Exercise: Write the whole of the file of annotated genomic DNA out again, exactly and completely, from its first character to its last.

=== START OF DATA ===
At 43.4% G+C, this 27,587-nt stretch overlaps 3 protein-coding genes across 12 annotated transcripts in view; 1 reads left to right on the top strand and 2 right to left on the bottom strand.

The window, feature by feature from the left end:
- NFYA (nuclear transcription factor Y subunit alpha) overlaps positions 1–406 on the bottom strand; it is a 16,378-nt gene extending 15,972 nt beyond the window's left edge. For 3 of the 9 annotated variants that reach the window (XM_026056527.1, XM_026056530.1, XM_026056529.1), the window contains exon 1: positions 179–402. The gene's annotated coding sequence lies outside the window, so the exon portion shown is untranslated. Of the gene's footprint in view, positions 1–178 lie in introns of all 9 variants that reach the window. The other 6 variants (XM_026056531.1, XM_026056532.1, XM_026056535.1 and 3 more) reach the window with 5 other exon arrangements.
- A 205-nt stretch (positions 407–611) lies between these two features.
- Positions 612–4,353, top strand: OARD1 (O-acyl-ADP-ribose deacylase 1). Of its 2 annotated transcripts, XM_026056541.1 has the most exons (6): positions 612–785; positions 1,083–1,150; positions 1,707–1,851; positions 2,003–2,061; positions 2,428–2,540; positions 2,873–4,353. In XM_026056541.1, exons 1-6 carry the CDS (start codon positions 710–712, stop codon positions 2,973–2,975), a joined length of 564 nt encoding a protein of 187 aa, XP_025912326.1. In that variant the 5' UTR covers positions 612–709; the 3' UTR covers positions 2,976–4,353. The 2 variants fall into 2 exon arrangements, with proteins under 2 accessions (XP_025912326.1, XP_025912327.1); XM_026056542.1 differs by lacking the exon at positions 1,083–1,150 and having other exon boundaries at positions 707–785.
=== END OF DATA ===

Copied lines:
At 43.4% G+C, this 27,587-nt stretch overlaps 3 protein-coding genes across 12 annotated transcripts in view; 1 reads left to right on the top strand and 2 right to left on the bottom strand.

The window, feature by feature from the left end:
- NFYA (nuclear transcription factor Y subunit alpha) overlaps positions 1–406 on the bottom strand; it is a 16,378-nt gene extending 15,972 nt beyond the window's left edge. For 3 of the 9 annotated variants that reach the window (XM_026056527.1, XM_026056530.1, XM_026056529.1), the window contains exon 1: positions 179–402. The gene's annotated coding sequence lies outside the window, so the exon portion shown is untranslated. Of the gene's footprint in view, positions 1–178 lie in introns of all 9 variants that reach the window. The other 6 variants (XM_026056531.1, XM_026056532.1, XM_026056535.1 and 3 more) reach the window with 5 other exon arrangements.
- A 205-nt stretch (positions 407–611) lies between these two features.
- Positions 612–4,353, top strand: OARD1 (O-acyl-ADP-ribose deacylase 1). Of its 2 annotated transcripts, XM_026056541.1 has the most exons (6): positions 612–785; positions 1,083–1,150; positions 1,707–1,851; positions 2,003–2,061; positions 2,428–2,540; positions 2,873–4,353. In XM_026056541.1, exons 1-6 carry the CDS (start codon positions 710–712, stop codon positions 2,973–2,975), a joined length of 564 nt encoding a protein of 187 aa, XP_025912326.1. In that variant the 5' UTR covers positions 612–709; the 3' UTR covers positions 2,976–4,353. The 2 variants fall into 2 exon arrangements, with proteins under 2 accessions (XP_025912326.1, XP_025912327.1); XM_026056542.1 differs by lacking the exon at positions 1,083–1,150 and having other exon boundaries at positions 707–785.